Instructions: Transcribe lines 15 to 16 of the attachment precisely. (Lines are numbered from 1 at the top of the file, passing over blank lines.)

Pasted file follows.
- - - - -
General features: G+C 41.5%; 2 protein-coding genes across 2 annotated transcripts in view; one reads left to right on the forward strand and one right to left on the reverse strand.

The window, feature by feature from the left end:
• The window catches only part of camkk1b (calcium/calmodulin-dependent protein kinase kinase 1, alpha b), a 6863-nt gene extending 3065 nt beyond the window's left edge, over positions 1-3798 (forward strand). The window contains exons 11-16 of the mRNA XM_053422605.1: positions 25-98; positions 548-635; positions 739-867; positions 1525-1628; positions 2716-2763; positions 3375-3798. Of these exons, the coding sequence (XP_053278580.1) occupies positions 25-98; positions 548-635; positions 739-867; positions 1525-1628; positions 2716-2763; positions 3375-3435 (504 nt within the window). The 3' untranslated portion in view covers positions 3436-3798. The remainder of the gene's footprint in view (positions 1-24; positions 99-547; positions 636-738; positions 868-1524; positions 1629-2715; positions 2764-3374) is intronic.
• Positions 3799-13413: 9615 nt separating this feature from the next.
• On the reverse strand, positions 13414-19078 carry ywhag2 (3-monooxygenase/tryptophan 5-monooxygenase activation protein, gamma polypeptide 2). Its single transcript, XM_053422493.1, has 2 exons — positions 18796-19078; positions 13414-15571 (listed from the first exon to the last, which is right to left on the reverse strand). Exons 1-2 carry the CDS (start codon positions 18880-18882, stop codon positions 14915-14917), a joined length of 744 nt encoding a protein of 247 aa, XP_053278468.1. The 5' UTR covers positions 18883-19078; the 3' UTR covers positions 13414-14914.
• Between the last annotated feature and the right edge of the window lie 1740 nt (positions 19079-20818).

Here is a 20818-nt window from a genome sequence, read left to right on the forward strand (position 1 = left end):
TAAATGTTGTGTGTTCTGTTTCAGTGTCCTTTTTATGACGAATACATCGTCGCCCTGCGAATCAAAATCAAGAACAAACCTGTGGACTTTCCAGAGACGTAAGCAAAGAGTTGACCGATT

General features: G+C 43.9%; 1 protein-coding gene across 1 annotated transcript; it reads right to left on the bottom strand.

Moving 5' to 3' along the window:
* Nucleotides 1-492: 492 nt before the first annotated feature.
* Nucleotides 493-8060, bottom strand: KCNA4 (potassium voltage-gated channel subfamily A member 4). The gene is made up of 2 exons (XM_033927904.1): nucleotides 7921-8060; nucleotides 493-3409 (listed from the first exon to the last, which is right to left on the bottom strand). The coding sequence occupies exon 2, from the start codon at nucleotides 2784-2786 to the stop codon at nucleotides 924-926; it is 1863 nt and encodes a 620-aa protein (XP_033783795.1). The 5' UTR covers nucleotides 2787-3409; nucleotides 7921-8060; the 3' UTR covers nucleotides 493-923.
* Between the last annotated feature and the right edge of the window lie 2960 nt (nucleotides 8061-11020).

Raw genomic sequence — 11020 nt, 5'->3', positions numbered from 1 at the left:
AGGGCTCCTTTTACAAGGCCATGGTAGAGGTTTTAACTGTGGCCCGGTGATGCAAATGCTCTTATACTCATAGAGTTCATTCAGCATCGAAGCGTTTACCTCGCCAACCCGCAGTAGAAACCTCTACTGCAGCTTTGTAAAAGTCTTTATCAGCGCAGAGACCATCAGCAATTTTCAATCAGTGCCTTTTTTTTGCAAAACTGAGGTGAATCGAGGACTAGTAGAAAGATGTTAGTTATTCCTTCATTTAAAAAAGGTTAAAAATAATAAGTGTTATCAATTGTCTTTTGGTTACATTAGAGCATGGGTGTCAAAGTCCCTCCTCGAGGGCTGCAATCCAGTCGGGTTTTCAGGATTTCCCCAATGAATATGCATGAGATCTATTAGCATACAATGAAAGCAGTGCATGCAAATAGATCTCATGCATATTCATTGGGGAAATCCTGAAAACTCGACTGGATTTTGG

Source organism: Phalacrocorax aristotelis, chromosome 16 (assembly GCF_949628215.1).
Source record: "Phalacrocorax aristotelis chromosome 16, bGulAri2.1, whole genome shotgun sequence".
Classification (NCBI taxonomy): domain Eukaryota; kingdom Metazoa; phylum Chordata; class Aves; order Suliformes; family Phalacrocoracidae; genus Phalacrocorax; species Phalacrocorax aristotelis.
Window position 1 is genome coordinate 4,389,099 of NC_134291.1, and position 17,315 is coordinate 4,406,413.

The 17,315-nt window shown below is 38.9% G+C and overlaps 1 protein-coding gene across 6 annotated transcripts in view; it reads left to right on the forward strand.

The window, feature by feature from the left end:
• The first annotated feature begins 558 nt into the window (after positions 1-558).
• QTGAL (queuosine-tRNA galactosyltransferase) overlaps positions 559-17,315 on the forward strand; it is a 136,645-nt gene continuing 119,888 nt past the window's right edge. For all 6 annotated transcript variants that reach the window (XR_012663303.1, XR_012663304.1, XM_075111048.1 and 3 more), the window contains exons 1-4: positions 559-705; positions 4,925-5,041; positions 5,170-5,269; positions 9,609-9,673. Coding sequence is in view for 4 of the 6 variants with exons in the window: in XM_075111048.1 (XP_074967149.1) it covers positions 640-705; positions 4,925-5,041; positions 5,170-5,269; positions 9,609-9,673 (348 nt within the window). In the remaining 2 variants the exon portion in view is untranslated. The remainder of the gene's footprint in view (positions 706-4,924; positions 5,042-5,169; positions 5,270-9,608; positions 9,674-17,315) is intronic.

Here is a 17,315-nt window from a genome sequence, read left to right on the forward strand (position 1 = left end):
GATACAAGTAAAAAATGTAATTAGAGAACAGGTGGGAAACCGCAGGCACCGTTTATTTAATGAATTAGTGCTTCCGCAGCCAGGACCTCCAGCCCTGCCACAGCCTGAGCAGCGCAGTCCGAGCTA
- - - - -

AGGGCTCCTTTTACAAGGCCATGGTAGAGGTTTTAACTGTGGCCCGGTGATGCAAATGCTCTTATACTCATAGAGTTCATTCAGCATCGAAGCGTTTACCTCGCCAACCCGCAGTAGAAACCTCTACTGCAGCTTTGTAAAAGTCTTTATCAGCGCAGAGACCATCAGCAATTTTCAATCAGTGCCTTTTTTTTGCAAAACTGAGGTGAATCGAGGACTAGTAGAAAGATGTTAGTTATTCCTTCATTTAAAAAAGGTTAAAAATAATAAGTGTTATCAATTGTCTTTTGGTTACATTAGAGCATGGGTGTCAAAGTCCCTCCTCGAGGGCTGCAATCCAGTCGGGTTTTCAGGATTTCCCCAATGAATATGCATGAGATCTATTAGCATACAATGAAAGCAGTGCATGCAAATAGATCTCATGCATATTCATTGGGGAAATCCTGAAAACTCGACTGGATTTTGG

Source organism: Phalacrocorax aristotelis, chromosome 16 (assembly GCF_949628215.1).